Twitter Hits a Wall

 | Feb 06, 2014 | 3:33 PM EST
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It's kind of shocking how much Twitter's (TWTR) user growth and engagement slowed in the fourth quarter.

The shares do deserve to be trading lower today. In fact, they deserve to be trading a lot lower than $50.

You cannot come out as a tech IPO saying that you have ambitions to get everyone in the world on Twitter, and then, on your first earnings call, say that Wall Street shouldn't focus on user growth and should instead focus on the opportunity to increase average revenue per user.

That would be OK if the stock were trading around $11 a share. Then I'd say it might be possible to do such a bait-and-switch without causing a material decline in the stock. At $70 or even $50 a share, though, this isn't possible.

What happened?

I've heard some folks complain that Twitter isn't easy enough. It's too complex to explain how to use for middle America (what Silicon Valley affectionately calls "normal"). Yahoo! (YHOO) was dead simple for middle America. Facebook (FB) is straightforward for mothers and grandmothers. Twitter isn't.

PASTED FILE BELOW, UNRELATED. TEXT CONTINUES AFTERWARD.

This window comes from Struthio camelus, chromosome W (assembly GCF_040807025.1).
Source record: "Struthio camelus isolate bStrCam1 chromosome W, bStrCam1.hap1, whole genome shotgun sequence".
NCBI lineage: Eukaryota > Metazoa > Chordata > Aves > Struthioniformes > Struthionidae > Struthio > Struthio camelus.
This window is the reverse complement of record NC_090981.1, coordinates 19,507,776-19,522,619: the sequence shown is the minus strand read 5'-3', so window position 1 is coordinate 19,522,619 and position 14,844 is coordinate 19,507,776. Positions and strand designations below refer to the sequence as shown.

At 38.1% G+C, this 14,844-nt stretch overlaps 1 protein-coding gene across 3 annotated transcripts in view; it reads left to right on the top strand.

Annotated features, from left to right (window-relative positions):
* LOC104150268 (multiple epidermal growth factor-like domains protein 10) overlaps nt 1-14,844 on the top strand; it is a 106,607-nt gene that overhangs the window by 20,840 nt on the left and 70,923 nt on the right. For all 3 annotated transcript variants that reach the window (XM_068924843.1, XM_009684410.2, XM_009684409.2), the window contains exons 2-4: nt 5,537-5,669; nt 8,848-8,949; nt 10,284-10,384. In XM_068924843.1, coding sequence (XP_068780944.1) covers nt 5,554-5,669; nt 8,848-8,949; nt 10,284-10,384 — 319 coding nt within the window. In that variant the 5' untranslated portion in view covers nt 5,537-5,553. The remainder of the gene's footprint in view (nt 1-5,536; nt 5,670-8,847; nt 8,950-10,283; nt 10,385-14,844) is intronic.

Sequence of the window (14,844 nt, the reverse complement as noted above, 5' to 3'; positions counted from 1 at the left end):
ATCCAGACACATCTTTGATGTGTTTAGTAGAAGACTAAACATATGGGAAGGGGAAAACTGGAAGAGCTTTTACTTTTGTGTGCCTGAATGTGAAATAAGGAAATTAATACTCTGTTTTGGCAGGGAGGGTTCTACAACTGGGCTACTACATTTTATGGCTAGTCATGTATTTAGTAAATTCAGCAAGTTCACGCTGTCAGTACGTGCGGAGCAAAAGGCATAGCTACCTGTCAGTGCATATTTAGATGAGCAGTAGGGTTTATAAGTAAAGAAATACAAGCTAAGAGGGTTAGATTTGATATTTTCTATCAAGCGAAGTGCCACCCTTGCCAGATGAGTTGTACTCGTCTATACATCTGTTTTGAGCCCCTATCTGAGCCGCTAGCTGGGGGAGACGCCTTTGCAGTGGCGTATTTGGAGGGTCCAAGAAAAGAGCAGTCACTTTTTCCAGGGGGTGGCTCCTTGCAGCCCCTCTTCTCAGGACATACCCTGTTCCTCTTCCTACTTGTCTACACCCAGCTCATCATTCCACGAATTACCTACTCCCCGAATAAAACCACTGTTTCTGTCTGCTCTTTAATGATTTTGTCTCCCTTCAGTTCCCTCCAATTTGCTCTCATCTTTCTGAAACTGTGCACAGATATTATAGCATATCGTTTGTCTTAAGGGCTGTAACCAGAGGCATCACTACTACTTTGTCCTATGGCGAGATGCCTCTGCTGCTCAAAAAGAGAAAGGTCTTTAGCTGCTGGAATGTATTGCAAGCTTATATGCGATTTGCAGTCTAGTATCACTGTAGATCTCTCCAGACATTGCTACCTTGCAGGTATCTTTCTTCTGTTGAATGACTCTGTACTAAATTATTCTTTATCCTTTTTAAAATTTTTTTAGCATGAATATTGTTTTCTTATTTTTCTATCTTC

Twitter CEO Dick Costolo suggested that nothing was fundamentally wrong with Twitter and that Twitter just needed to be a better Twitter. While I agree that Twitter is too complex, I don't see an easy fix. You can't dumb down Einstein's theory of relativity. And you can't dumb down Twitter to make it more appealing. You lose the magic that is Twitter.

But there's another issue here, and it's related to the first: Group messaging apps have been exploding in the last year. Apps such as WeChat, Line, Kik and WhatsApp are continuing to grow by leaps and bounds.

For example, Line announced its fourth-quarter results last night as well. It had about $150 million in revenue for the quarter, compared with Twitter's $240 million. But Line's revenue grew over 400% year over year, while Twitter's grew 100% year over year.

If it's true that more people are opting for private group messaging than public tweeting, it's bad news for Twitter. What's worse, there's no easy fix. Twitter just can't buff up its direct messaging product and make it suddenly the next big thing in messaging. That ship has sailed.

It's going to be tough to right this ship.

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